The Argus at KellyGang 31/1/1871 (6)
One of the complaints of the sub-contractor here is the want of plant. There are six trucks on the cutting, but according to his statement only two of them are serviceable, while the others are beyond repair, and have been so from the first. Instead of two, eighteen trucks might be kept going. At present, and for some time past, he has merely employed a sufficient number of men in the cutting to create work for two trucks. Two other sub-contractors have provided their own plant. But another and more serious accusation is made against the contractors, viz., that the men employed by them to measure sub-contractors' work, under-measure it; and from all one hears, the charge cannot be groundless, though it may have been exaggerated. It was only on Friday, for instance, that two men on the range "jacked out" (as it is called), because they could not, as they said, get fair measurement.
Every piece of work, of course, is measured by the Government engineers and the engineer representing the contractors; but the measurements which these gentlemen make are quite distinct, and necessarily so, from those by which the work of the subcontractors is paid. It would have been much more satisfactory for all parties, and the works would now have been further advanced, if there had been none of this sub contracting. It is only where there have been large subcontracts that the earthworks seem in a backward state; but whether it be owing to the fault of the subcontractor in undertaking to do what he could not do, or to the fault of the contractors, is a question which can only be decided upon positive information - a thing very difficult to obtain, because, while one side is ready enough to tell its own tale, the other appears to ignore the existence of any cause of complaint whatever, and suggests over sharpness on the part of the complainants.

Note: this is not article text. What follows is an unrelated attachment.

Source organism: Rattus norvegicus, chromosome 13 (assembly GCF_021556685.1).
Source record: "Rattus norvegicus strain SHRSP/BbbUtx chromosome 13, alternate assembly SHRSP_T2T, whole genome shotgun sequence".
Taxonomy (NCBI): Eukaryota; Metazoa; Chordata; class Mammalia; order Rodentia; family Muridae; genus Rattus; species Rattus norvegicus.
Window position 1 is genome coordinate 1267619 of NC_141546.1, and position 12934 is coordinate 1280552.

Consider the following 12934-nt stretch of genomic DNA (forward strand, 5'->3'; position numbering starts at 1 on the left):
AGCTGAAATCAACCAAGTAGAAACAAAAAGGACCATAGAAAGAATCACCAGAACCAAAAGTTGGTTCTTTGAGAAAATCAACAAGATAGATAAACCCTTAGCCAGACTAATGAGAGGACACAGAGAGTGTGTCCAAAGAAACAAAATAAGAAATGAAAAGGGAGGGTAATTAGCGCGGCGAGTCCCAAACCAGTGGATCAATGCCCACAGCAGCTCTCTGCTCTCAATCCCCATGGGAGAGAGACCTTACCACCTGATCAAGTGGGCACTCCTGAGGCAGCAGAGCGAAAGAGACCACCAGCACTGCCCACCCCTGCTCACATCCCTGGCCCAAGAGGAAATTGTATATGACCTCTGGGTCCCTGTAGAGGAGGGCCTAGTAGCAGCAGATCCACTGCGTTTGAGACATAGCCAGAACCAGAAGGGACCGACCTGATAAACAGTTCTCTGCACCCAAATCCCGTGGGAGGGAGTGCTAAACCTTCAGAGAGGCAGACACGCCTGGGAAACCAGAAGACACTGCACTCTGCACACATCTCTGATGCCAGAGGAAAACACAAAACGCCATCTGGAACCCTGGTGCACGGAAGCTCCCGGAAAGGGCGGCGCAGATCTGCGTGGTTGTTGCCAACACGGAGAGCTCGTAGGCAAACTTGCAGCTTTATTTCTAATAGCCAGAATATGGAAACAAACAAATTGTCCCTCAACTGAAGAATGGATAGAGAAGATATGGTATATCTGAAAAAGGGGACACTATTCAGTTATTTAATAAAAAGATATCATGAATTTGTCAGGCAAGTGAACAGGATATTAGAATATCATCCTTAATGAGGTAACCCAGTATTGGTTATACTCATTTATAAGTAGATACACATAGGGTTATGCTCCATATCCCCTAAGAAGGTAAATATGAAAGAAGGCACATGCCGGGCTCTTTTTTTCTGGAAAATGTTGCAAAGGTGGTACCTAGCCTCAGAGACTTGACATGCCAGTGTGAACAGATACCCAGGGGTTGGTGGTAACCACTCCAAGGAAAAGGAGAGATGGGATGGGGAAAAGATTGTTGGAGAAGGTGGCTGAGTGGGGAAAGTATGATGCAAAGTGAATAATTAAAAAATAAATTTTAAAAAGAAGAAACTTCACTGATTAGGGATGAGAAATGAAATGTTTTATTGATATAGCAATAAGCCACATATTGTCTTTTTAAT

There are three or four large works making slow progress, and these lie between No 101 cutting at Broadford, and N? near Tallarook. The other earthworks are comparatively light. The only men at work between Broadford and Seymour Flats are employed by sub-contractors. The sub contractor for the Sydney-road diversion seems to be a man who understands his business, and has more men in his cutting in proportion to the amount of work to be done, than are to be found in any other cutting on the line. Among the temporary works is a number of timber culverts, which occur at intervals in the descent of the Dividing Range , and are known by the name of "Roman bridges." They occupy the places in embankments which are to be hereafter filled by brick culverts, and they deserve mention as some of the curiosities of the line, though they are not much credit to it. There are only a few out of a considerable number of the brick culverts built, chiefly for the reason that the brickmakers along the line have been backward in furnishing good bricks. Some remarkable articles in the form of bricks have been deposited at several points of the line, only to be condemned by the Government engineers. The badness of the bricks is not, it is said, owing to the clay being poor, for it is of good quality. Bricks of the right sort seem now to be forthcoming. The contractors have been singularly fortunate in being able to procure the ballast required, for the first half of the line close to the works,